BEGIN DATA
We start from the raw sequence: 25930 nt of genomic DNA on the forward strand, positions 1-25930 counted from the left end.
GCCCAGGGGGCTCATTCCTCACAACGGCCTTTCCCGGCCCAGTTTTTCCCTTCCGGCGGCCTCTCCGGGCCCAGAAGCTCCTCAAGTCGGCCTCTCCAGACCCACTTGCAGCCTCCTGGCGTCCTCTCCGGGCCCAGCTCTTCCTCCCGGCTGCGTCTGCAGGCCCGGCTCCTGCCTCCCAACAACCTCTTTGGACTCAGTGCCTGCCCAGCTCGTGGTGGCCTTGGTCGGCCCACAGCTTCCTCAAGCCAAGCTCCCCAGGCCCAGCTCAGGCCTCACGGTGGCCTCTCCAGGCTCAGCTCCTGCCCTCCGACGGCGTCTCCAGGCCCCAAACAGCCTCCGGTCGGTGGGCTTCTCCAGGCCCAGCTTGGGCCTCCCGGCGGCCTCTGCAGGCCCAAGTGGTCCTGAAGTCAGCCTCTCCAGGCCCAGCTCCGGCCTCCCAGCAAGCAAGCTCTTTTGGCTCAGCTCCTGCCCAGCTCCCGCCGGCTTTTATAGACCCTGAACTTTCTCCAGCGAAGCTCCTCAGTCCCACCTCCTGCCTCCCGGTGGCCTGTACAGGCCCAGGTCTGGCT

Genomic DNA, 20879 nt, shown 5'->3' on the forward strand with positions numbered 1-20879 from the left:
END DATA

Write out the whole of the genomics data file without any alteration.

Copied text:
We start from the raw sequence: 25930 nt of genomic DNA on the forward strand, positions 1-25930 counted from the left end.
GCCCAGGGGGCTCATTCCTCACAACGGCCTTTCCCGGCCCAGTTTTTCCCTTCCGGCGGCCTCTCCGGGCCCAGAAGCTCCTCAAGTCGGCCTCTCCAGACCCACTTGCAGCCTCCTGGCGTCCTCTCCGGGCCCAGCTCTTCCTCCCGGCTGCGTCTGCAGGCCCGGCTCCTGCCTCCCAACAACCTCTTTGGACTCAGTGCCTGCCCAGCTCGTGGTGGCCTTGGTCGGCCCACAGCTTCCTCAAGCCAAGCTCCCCAGGCCCAGCTCAGGCCTCACGGTGGCCTCTCCAGGCTCAGCTCCTGCCCTCCGACGGCGTCTCCAGGCCCCAAACAGCCTCCGGTCGGTGGGCTTCTCCAGGCCCAGCTTGGGCCTCCCGGCGGCCTCTGCAGGCCCAAGTGGTCCTGAAGTCAGCCTCTCCAGGCCCAGCTCCGGCCTCCCAGCAAGCAAGCTCTTTTGGCTCAGCTCCTGCCCAGCTCCCGCCGGCTTTTATAGACCCTGAACTTTCTCCAGCGAAGCTCCTCAGTCCCACCTCCTGCCTCCCGGTGGCCTGTACAGGCCCAGGTCTGGCT

Genomic DNA, 20879 nt, shown 5'->3' on the forward strand with positions numbered 1-20879 from the left: